the lands. But in answer to this it was urged, that as the ecept of saisine was general and indefinite, and made no eference to the manner of holding, the infeftment upon it might [ *108 )
considered as applying to a base holding and constituting a base 2. On the other hand it was contended, that the precept of saisine ust be construed in reference to the manner of holding specified
STEVENSON in the previous part of the deed, and that the saisine was therefore
null without confirmation by the superior. The point was brought before the Court by petition from Sir Colin and Captain Campbell, praying that Wardrob might be postponed in the rouping of the creditors; in other words that it might be found that his infeftment was not a base infeftment, but a public infeftment unconfirmed.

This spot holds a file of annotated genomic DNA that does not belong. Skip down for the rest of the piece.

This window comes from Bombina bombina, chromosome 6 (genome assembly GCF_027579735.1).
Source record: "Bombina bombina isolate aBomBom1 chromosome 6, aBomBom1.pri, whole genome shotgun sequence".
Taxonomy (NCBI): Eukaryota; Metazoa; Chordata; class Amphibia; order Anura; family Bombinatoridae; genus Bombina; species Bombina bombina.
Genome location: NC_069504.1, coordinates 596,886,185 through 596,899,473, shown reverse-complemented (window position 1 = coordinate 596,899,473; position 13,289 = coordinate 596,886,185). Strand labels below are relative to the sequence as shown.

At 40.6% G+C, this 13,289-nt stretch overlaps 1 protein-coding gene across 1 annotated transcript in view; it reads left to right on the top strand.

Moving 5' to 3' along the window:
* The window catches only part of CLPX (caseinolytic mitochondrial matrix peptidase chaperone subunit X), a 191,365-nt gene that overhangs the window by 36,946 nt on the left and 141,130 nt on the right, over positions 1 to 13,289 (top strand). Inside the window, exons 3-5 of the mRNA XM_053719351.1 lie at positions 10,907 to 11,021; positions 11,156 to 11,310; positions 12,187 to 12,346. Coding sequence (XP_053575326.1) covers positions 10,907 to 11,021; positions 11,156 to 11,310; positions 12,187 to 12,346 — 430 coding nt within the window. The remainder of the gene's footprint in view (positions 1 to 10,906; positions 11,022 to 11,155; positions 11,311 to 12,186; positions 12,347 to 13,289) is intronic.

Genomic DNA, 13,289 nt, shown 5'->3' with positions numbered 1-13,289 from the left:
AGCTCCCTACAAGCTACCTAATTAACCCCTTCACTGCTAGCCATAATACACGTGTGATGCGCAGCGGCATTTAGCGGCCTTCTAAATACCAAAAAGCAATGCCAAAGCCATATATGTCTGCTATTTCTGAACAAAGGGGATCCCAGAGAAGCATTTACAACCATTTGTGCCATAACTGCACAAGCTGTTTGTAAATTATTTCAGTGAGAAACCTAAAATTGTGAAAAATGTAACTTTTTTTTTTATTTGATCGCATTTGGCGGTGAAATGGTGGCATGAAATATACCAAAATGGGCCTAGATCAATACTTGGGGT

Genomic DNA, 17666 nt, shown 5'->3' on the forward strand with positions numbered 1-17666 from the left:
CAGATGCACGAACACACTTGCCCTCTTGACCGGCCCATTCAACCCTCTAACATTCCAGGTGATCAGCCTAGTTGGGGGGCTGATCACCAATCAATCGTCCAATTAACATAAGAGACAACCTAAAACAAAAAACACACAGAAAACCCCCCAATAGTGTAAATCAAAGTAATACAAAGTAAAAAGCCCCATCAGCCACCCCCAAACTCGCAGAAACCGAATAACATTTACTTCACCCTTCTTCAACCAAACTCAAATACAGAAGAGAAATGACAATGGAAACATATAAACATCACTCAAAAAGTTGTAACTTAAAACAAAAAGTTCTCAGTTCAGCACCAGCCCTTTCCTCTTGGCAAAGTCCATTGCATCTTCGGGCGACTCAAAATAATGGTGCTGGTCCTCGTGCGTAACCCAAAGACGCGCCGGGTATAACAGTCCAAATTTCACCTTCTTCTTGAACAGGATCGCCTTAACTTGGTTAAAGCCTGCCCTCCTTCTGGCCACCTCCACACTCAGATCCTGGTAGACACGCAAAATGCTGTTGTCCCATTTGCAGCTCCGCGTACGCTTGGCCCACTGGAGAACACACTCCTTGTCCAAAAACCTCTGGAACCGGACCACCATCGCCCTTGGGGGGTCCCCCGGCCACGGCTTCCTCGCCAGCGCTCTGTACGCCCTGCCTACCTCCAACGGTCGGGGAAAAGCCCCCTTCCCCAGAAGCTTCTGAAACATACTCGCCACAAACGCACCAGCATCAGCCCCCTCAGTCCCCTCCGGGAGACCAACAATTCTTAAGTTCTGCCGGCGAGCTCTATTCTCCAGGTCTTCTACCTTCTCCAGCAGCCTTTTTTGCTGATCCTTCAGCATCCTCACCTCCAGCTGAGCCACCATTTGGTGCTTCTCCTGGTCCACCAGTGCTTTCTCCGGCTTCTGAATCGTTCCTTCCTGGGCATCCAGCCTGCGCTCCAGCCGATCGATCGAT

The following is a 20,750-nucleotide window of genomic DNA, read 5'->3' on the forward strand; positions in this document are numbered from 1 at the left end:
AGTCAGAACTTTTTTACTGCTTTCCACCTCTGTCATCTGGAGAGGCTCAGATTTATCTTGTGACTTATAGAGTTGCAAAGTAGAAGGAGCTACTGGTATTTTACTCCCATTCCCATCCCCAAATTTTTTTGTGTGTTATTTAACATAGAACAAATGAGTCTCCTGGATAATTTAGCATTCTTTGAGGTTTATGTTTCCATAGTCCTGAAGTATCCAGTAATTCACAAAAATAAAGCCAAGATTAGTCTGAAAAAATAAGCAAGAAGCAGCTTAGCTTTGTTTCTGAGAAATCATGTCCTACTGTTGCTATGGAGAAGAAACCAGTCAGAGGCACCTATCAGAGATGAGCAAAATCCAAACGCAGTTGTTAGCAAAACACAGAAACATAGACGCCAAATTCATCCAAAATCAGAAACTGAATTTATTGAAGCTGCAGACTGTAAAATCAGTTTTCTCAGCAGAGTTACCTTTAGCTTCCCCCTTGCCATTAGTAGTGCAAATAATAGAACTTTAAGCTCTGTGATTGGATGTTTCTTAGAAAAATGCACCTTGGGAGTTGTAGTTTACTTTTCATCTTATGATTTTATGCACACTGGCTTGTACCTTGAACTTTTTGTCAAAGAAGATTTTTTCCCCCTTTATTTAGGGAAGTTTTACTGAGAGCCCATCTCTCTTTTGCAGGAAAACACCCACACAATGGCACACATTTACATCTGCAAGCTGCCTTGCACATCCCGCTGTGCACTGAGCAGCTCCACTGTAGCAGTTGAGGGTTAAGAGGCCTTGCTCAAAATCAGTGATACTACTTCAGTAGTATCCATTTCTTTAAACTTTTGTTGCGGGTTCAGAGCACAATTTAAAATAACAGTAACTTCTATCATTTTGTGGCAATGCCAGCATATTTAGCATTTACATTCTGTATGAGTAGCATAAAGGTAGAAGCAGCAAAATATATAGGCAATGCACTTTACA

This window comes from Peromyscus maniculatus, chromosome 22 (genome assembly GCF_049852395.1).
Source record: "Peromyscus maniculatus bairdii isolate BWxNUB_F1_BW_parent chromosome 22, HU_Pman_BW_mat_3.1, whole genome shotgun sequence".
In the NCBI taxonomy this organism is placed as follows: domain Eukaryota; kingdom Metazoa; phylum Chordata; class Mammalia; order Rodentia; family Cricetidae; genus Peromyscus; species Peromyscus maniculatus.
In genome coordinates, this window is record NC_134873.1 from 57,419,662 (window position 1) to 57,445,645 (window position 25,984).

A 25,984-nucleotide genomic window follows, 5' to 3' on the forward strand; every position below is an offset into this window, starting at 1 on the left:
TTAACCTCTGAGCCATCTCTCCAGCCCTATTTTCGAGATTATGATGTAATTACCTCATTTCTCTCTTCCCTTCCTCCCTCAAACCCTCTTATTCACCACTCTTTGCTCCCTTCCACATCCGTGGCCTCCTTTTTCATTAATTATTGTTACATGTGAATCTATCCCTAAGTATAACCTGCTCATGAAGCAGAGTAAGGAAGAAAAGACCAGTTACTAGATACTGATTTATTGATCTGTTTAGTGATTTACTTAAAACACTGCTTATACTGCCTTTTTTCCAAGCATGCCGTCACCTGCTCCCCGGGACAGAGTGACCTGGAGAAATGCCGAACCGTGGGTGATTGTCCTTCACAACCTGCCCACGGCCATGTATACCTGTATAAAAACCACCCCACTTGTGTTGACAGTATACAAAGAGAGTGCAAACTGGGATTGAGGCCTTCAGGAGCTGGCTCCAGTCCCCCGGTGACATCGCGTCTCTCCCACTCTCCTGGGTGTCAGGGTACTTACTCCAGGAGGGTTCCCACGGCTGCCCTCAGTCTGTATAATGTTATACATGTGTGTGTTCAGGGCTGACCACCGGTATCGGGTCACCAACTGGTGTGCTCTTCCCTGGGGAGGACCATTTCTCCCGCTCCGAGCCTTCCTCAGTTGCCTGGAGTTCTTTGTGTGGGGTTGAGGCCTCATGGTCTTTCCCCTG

When this point came first to be discussed before the First Division of the Court of Session, a considerable difference of opinion prevailed upon the Bench. Two of the Judges were of opinion that, as the precept of saisine made no l'eference to any manner of holding, the infeftment might be construed base; but the majority were of a different opinion, and held, that where any manner of holding was specified in the deed, the precept of saisine, and the infeftment following upon it, must necessarily be construed in reference to this manner of holding; and, consequently, that Mr. Wardrob's infeftment was null till confirmed by the superior. All the Judges, however, concurred in opinion that the agent who in preparing such a security had deviated so far from the ordinary form as to raise such a question, was much to blame. When it was so easy to avoid any question, and to render the security undoubted, by merely inserting the usual clauses to be found in every style-book, an agent who deviated from the common course